A Legacy of Hospitality

Written by Martha Marino on October 20, 2011

One of my very best friends in the world, Martha Marino, describes her Scandinavian grandmother, who definitely new the in’s and out’s of hospitality and died on her own terms.

This post was first published in April 2010.

Martha Marino

Three generations proudly surround Grandma

My Danish grandmother lived all her life in Nebraska, and since I grew up far away in California, our family would visit just twice a year.

When we did, Grandma bustled about with genuine, but soft-spoken hospitality. Meals with the extended family were fun and abundant with vegetables she had “put up” from her garden and fruit trees.

Grandma had a special fondness for her many grandchildren: on the third story of their farmhouse she had built low shelves stocked with a Santa’s-workshop array of toys, dolls, games, dress-up clothes, blocks, puzzles, stuffed animals, blocks.

It now seems bizarre but she even had a toilet in the corner of the room, out in the open, so little ones could “go” without interrupting their play.

She was a gentle soul, a quiet leader, with high expectations of herself (she was born in 1900 and went to college, rare at that time for a woman), her four daughters, and all of us grandchildren.

When she was nearing the end of her life in her 90’s, still healthy in her mind and body, I wrote a letter to her, asking what legacy she wanted me, as her oldest grandchild, to carry on in her memory.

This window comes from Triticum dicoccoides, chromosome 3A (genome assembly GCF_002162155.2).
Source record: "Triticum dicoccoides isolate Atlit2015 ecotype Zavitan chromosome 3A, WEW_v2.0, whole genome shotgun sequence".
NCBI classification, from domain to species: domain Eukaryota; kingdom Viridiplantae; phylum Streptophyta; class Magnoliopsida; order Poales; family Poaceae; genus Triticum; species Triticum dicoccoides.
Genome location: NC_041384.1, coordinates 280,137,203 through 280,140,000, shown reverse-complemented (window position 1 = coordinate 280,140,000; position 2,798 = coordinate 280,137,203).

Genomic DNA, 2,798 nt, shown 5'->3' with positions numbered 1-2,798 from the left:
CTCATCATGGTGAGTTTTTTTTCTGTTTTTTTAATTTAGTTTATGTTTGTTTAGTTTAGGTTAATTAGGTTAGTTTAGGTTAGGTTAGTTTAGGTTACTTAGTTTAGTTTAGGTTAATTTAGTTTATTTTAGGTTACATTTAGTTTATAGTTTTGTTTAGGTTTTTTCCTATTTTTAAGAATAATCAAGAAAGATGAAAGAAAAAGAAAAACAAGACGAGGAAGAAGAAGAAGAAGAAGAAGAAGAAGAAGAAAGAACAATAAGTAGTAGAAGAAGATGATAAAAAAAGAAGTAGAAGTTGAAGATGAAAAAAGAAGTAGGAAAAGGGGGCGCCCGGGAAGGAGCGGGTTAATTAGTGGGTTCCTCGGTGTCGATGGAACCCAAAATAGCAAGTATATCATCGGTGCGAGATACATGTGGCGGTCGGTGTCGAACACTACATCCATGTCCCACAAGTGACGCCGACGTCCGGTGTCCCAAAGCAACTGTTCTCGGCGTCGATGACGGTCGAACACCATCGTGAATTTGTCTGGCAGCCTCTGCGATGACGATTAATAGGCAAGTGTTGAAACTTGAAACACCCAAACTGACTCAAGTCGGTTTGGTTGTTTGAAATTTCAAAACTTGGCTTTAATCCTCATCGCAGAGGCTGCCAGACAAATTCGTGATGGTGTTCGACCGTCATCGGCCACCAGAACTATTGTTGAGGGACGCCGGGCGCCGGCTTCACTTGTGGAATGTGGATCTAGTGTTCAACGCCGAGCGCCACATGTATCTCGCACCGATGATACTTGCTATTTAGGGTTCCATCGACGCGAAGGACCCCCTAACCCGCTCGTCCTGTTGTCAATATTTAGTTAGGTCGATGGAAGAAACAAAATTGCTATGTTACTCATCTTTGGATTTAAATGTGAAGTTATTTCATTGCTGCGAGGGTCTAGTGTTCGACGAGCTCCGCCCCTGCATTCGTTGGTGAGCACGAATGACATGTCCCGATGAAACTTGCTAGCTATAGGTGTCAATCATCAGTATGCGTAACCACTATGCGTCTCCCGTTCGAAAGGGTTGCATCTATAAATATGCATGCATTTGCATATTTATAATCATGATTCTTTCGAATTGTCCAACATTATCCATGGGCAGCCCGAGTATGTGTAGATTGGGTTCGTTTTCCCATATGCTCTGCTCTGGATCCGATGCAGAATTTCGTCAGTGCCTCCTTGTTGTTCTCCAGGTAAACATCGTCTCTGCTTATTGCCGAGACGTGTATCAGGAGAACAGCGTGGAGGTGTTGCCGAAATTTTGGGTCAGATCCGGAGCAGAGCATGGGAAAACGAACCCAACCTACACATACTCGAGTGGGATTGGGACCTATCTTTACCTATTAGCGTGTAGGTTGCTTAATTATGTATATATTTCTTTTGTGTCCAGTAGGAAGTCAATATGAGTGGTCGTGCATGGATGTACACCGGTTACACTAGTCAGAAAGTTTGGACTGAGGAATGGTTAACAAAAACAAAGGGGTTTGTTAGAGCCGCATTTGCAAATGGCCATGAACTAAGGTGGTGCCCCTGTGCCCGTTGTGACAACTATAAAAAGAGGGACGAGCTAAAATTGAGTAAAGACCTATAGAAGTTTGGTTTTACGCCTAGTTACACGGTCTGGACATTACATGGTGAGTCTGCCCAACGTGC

When she died, I was at a loss because I had never heard back from her.

She even died with hospitality. My mom was with her and Grandma said to her, “Janet, it’s my time. Please call the pastor, take the cookies out of the freezer for him, and make some coffee.”

After he had said his words and had his dessert, she was gone. Hospitality even at the end.

When my mom and her sisters emptied out her apartment, they found my letter to her. She clearly had kept it, intending to respond at some point, since she always answered correspondence. My mom sent it back to me and I still have it.

If I had had five more minutes with Grandma, I would have asked her about that legacy. Or perhaps if she had had five more minutes, she would have written to me.

A few years ago when I visited our relatives in Denmark, I heard them use the word hygge frequently, especially when visiting someone’s home. It was the highest compliment.

The word translates most closely to “cozy” but not in a cutsie way. It means warmth, intimacy, cheerfulness, good simple food, relaxation, enjoyable conversation, and a heartfelt sense of togetherness.

I had experienced Grandma as the epitome of hospitality, and I think the legacy she would be happy for me to carry on would be from her Danish roots, hygge.

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